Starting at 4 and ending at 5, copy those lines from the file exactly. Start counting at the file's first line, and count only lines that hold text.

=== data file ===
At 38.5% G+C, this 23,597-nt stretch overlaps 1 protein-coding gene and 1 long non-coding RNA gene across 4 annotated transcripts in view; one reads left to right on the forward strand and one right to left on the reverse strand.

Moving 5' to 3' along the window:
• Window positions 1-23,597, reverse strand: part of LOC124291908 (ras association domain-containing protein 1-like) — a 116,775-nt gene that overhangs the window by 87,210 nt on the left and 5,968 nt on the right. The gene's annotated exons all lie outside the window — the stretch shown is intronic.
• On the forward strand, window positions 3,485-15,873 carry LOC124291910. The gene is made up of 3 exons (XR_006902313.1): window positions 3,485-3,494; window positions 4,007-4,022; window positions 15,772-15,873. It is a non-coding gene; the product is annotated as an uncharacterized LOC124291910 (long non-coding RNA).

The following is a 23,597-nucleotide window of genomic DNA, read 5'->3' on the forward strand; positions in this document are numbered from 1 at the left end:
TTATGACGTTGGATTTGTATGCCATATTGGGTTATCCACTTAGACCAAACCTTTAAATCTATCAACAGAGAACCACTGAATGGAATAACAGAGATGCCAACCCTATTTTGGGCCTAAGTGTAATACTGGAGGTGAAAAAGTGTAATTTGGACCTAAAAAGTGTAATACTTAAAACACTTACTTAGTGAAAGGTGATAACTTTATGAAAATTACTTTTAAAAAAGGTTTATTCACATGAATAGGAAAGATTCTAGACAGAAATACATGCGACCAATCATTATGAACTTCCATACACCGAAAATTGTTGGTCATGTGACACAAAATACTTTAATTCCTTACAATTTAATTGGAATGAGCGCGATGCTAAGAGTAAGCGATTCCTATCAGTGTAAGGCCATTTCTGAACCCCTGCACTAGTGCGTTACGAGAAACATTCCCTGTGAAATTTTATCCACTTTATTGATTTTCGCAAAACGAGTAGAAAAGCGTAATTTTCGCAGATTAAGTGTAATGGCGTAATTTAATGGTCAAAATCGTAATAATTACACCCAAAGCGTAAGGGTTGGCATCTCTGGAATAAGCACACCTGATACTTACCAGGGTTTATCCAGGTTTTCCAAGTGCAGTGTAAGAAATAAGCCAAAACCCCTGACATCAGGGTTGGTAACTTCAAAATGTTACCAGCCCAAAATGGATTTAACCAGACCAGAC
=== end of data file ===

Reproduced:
• On the forward strand, window positions 3,485-15,873 carry LOC124291910. The gene is made up of 3 exons (XR_006902313.1): window positions 3,485-3,494; window positions 4,007-4,022; window positions 15,772-15,873. It is a non-coding gene; the product is annotated as an uncharacterized LOC124291910 (long non-coding RNA).

The following is a 23,597-nucleotide window of genomic DNA, read 5'->3' on the forward strand; positions in this document are numbered from 1 at the left end: